The decrease in traffic during the COVID-19 shelter in place, has seen an increase in speeding tickets for driving over 100 mph.
‘From March 19, when the state’s stay-at-home order began, to April 19, the CHP issued 2,493 citations for speeding more than 100 mph, as compared with 1,335 during the same period last year.” (100-mph speeding tickets soar statewide: Gary Richards, Roadshow
Dangers and consequences of speeding
As reported by Gary Richards in the San Jose Mercury News, in April, a driver, not wearing a seat belt, going 100 mph on Highway 4 died after losing control and slamming into a barrier. Also in April, two people not wearing seat belts were killed on Interstate 680 when their clipped a truck going 100 mph.
More patrols are coming, according to Mr. Richards and the 700 electronic highway signs will display safety-related messages.
Speeding over 100mph and the California Vehicle Code
The California Vehicle code (Section 22348b) punishes driving at a speed greater than 100 miles per hour is guilty as an infraction:
(1) A first conviction carries punishment of a fine not to exceed five hundred dollars ($500). The court may also suspend the driving privilege for a period not to exceed 30 days pursuant to Section 13200.5.
(2) For a second offense offense that occurs within three years of a prior offense resulting in a conviction of an offense a fine of up to seven hundred fifty dollars ($750) may be assessed. The driving privilege will be suspended by the Department of Motor Vehicles pursuant to subdivision (a) of Section 13355.
(3) For speeding over 100 mph, within five years of two or more prior convictions of offenses under this subdivision, a fine of up to one thousand dollars ($1,000) may be imposed. The person’s driving privilege shall be suspended by the Department of Motor Vehicles pursuant to subdivision (b) of Section 13355.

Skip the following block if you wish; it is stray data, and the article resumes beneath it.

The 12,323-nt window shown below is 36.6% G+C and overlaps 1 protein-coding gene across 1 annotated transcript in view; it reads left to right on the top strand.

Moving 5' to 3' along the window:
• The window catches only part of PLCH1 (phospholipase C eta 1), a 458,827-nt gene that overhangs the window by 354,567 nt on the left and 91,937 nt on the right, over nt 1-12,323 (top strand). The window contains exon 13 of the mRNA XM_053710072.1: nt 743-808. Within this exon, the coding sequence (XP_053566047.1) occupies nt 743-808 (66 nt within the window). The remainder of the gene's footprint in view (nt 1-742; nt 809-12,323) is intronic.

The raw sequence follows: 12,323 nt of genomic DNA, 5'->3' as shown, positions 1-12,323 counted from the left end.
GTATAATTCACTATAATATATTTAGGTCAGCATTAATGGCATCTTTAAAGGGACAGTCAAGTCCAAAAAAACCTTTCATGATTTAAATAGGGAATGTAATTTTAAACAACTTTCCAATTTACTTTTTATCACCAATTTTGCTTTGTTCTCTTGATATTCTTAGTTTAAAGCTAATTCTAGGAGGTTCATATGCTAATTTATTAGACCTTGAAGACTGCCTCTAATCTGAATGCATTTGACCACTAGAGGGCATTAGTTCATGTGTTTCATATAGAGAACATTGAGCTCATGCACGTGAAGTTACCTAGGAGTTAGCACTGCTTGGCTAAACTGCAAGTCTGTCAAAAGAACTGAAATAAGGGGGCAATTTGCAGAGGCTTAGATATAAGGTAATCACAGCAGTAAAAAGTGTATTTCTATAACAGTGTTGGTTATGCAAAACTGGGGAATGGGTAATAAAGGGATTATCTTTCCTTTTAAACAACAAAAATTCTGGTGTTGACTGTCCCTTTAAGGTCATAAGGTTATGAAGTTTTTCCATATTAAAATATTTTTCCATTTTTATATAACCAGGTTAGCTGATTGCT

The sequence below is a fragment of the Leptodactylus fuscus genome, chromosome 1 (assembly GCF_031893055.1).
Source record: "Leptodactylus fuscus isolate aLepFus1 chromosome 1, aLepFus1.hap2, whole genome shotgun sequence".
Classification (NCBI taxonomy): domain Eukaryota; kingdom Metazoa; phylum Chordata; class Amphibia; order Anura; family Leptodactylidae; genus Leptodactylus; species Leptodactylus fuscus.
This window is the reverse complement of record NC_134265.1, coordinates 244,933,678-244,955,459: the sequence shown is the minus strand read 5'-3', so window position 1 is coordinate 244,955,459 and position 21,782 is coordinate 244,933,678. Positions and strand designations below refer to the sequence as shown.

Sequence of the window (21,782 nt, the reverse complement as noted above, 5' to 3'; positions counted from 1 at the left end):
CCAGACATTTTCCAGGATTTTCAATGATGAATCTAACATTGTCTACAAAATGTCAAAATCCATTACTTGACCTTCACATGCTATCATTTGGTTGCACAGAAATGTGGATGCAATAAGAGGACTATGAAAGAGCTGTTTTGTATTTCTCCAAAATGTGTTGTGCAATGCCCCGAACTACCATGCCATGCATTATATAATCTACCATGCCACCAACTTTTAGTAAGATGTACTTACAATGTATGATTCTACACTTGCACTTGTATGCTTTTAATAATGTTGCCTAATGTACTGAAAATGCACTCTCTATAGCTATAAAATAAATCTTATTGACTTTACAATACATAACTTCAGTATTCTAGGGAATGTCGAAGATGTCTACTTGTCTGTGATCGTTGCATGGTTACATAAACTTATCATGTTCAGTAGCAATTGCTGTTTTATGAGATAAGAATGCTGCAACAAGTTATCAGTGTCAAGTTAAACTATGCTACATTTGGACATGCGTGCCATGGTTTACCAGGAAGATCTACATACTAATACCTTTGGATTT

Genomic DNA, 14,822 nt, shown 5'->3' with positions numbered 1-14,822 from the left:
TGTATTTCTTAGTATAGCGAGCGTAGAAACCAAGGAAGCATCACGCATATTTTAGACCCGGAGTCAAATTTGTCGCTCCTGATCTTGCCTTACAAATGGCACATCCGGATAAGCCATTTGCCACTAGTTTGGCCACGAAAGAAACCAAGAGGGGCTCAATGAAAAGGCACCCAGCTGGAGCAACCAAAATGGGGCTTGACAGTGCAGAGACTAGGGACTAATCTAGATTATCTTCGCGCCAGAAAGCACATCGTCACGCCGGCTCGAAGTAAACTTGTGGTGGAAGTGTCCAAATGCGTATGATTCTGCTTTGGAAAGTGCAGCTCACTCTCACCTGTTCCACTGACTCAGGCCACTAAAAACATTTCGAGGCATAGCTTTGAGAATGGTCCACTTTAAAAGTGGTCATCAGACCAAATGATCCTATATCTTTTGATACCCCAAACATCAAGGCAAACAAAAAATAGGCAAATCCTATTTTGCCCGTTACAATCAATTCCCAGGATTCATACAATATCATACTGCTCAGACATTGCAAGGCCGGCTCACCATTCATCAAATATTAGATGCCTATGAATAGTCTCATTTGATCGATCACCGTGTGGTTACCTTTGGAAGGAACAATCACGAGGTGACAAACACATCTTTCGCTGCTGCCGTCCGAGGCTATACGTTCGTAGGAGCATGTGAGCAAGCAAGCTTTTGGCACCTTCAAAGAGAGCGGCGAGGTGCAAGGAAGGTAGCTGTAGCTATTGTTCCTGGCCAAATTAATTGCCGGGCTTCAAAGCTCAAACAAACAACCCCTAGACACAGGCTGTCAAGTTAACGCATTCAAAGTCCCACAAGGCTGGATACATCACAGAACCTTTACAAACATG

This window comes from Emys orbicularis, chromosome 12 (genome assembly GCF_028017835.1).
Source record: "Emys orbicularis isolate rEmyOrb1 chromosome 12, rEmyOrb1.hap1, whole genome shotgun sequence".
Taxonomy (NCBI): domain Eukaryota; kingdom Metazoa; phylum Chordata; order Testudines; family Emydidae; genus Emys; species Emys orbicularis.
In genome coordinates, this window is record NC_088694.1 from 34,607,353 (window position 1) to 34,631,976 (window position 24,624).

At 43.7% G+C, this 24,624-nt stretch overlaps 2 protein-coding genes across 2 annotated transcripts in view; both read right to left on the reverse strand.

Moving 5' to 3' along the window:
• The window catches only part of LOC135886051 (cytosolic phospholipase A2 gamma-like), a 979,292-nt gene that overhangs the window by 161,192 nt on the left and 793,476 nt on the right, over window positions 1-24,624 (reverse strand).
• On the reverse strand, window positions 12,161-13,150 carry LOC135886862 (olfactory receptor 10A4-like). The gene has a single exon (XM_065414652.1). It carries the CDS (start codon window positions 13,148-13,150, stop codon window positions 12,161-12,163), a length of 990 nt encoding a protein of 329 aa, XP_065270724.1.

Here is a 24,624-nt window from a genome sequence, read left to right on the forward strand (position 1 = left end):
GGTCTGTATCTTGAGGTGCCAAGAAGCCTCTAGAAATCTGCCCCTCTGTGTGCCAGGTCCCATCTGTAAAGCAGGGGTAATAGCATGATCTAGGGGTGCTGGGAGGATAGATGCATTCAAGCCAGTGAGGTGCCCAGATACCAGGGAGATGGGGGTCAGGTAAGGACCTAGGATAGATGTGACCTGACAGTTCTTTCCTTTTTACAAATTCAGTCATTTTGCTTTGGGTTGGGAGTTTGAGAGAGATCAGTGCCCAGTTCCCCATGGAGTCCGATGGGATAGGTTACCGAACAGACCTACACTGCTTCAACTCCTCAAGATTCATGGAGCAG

Points on your driving record
Traffic tickets are assigned from 1 – 2 points and an accident is assigned 1 point.
Tickets for speeding, running a red light, making an unsafe lane change, or having an at-fault accident, will result in a point on your driving record.
Convictions for reckless driving,including driving over 100 mph, hit-and-run, driving under the influence of alcohol/drugs, or driving while suspended or revoked, will result in two points on your record.
Most points (illegal turn, not making a complete stop, driving over the speed limit, etc.) and/or accidents will stay on your driver record for 39 months (3 years, 3 months). Points for more serious offenses, such as hit-and-run or a DUI, will stay on your record for 13 years.
Points on your driving record will impact your driving privilege and how much you will pay for car insurance. Points may adversely affect employment which’s involves driving. (Source: State of California DMV https://www.dmv.ca.gov/portal/dmv/detail/teenweb/more_btn6/points/)
Expanded DMV on-line services
(Source:Sacramento Bee, California DMV has new online services. Here’s what you can do without ever leaving home, Andrew Sheeler, May 05, 2030
The Department of Motor Vehicles DMV reopened select offices to assist customers with existing appointments and with limited select transactions that require an in-person visit. Customers are required to wear a facial covering in DMV offices. DMV has extended all driver licenses that expire between March and May 2020 and has expanded eligibility to renew online. (https://www.dmv.ca.gov/portal/dmv/dmv/offices)
These services are offered online:
o apply for a duplicate driver’s license (about 1 million Californians lose their license each year and request a duplicate);
o request a copy of your driving record;
o do a title transfer;
o renewing your registration;
o requesting a duplicate vehicle title;
o getting a temporary driver’s license extension.
A visit to a DMV office is required for these services which may be available in May or June.
o driving tests;
o activities that require taking a photograph;
o reinstating a revoked license;
o restoring a suspended registration of a vehicle.